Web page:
But I understand this is a concern for many. If this doesn’t work for you, try sitting on the floor whilst you watch TV or chatting with a loved one. Do some deep yin stretches, holding the poses for 5 or so minutes. This is a great way to work on flexibility. There are plenty of Youtube videos or diagrams of postures online, so have a browse and find a routine that suits you. If a morning practice appeals to you, even just jumping out of bed to do 3 sun salutation A’s, and 2 B’s is a great way to dip your toe in and feel the benefits!
You went from working for law and advertising agencies in Yew York and Sydney to following your passion for health. Have you had to face any setbacks or hardships throughout your wellness journey? How have you dealt with negativity from those close to you who might criticize your lifestyle? How did you overcome those challenges?
The biggest challenge for me was making the initial decision to switch from law to not only nutrition, but studying… again! By the end of my nutrition studies I will have studied 9 years in total. Of course I was concerned with whether this was the right decision, whether it would hold me back whilst all my friends had proper jobs, what financial sacrifices would I have to make etc. etc. There were, and there always are, 1000 reasons not to do something. But there was one gigantic reason to take the risk, because it was my passion and I believed in myself. So I did! And I have been extremely fortunate in that I have a very supportive partner, family and friends who really saw my transformation and prompted me to act on it.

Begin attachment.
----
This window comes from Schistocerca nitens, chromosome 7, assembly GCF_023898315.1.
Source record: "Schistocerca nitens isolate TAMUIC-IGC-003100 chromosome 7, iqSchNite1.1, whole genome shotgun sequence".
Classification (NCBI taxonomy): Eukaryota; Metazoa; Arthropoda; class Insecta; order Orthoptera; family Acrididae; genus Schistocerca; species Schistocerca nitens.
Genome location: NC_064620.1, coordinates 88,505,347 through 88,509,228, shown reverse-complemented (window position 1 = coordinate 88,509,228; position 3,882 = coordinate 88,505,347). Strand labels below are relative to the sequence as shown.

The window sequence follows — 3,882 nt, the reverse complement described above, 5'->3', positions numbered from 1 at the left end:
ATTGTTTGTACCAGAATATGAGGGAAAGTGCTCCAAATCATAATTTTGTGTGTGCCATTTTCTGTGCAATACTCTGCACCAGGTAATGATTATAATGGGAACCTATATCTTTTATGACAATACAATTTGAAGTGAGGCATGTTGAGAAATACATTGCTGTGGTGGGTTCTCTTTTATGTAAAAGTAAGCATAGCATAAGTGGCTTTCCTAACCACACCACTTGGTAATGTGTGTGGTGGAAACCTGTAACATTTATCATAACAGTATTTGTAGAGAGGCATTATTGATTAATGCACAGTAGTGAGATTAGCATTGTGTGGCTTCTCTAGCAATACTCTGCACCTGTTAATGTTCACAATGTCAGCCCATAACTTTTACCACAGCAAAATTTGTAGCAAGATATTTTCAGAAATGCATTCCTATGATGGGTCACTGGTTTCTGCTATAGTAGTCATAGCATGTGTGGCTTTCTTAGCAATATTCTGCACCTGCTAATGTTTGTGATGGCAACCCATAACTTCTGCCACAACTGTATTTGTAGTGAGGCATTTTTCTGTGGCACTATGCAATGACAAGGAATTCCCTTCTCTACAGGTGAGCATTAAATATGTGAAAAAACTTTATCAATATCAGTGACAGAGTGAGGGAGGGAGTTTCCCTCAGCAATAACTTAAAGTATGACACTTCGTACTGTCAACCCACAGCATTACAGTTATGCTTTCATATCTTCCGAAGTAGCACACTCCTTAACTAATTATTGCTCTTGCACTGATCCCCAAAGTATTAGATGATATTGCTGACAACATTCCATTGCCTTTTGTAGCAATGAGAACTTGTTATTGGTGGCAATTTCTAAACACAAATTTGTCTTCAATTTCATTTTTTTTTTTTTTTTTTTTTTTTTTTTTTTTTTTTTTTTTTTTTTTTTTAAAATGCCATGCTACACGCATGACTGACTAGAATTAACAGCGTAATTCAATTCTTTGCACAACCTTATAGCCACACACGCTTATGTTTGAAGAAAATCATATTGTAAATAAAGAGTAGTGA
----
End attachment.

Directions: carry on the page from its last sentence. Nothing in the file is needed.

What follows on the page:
I think when you are living what you love it shines through, and no one can argue with you when you feel your best and they can see you living your happiest most authentic life.
Tell us about your workout routine.
I try to balance my love for yoga with other forms of exercise, but sometimes, it can be quite the challenge! I try to get to 3 yoga classes a week outside of teaching, and will do self-practice and sequencing most other days. I will also alternate between laps in the pool, HIIT on the treadmill and a soft sand run along Bondi throughout my week. On days where I just don’t feel like any of those three options, I make sure I do a 45-60 minute walk.
What does living a wholesome lifestyle mean to you?
To me, a wholesome lifestyle is one that encompasses all aspects of wellness – taking care of body, mind and spirit. It is more than just eating whole, exercising often and saying positive affirmations, it is doing it for the right reasons – making conscious decisions out of love and respect for your body, and loving yourself whole-heartedly.
A recipe from Sami
- 1 cup almond meal
- ½ cup natural brazil nuts
- ½ cup unsweetened desiccated coconut
- ½ cup coconut flour
- 3 tbsp coconut oil
- 2-3 tbsp xylitol or stevia (sugar-free, feel free to use maple syrup or natural sweetener of choice)
- 1 tsp maca powder
- 1 vanilla bean (seeds scraped)
- Pinch of sea salt
- ¼ cup filtered water
- Blend all the base ingredients together in a food processor, adding the water as you go for consistency.
- When it forms a dough, press into a non-stick baking paper lined baking dish (with a little depth) to form a thick approx 1 cm base. Place in the freezer.
- After at least 1 hour, remove from the freezer and allow to sit for 1 minute to soften.
- Using a sharp knife, slice the shortbread into bar or biscuit size pieces. I used a fork to make three sets of four holes for decoration (similar to scotch fingers). Enjoy immediately or store in the freezer.